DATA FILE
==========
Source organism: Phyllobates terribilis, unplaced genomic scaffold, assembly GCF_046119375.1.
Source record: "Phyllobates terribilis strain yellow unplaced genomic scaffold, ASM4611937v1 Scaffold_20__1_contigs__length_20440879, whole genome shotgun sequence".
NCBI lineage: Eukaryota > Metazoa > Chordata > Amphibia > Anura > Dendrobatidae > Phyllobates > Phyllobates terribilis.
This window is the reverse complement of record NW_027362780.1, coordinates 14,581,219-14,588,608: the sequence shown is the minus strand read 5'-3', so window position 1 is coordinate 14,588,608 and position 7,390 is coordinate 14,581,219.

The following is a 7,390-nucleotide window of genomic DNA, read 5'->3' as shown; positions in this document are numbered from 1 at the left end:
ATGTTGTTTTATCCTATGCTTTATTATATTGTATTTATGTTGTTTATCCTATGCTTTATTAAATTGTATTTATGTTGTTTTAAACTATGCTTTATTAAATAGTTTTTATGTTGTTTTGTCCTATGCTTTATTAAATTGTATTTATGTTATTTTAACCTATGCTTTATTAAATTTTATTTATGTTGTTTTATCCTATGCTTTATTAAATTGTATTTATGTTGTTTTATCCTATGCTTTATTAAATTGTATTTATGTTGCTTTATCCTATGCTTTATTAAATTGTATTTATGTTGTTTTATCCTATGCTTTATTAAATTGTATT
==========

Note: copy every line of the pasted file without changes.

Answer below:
Source organism: Phyllobates terribilis, unplaced genomic scaffold, assembly GCF_046119375.1.
Source record: "Phyllobates terribilis strain yellow unplaced genomic scaffold, ASM4611937v1 Scaffold_20__1_contigs__length_20440879, whole genome shotgun sequence".
NCBI lineage: Eukaryota > Metazoa > Chordata > Amphibia > Anura > Dendrobatidae > Phyllobates > Phyllobates terribilis.
This window is the reverse complement of record NW_027362780.1, coordinates 14,581,219-14,588,608: the sequence shown is the minus strand read 5'-3', so window position 1 is coordinate 14,588,608 and position 7,390 is coordinate 14,581,219.

The following is a 7,390-nucleotide window of genomic DNA, read 5'->3' as shown; positions in this document are numbered from 1 at the left end:
ATGTTGTTTTATCCTATGCTTTATTATATTGTATTTATGTTGTTTATCCTATGCTTTATTAAATTGTATTTATGTTGTTTTAAACTATGCTTTATTAAATAGTTTTTATGTTGTTTTGTCCTATGCTTTATTAAATTGTATTTATGTTATTTTAACCTATGCTTTATTAAATTTTATTTATGTTGTTTTATCCTATGCTTTATTAAATTGTATTTATGTTGTTTTATCCTATGCTTTATTAAATTGTATTTATGTTGCTTTATCCTATGCTTTATTAAATTGTATTTATGTTGTTTTATCCTATGCTTTATTAAATTGTATT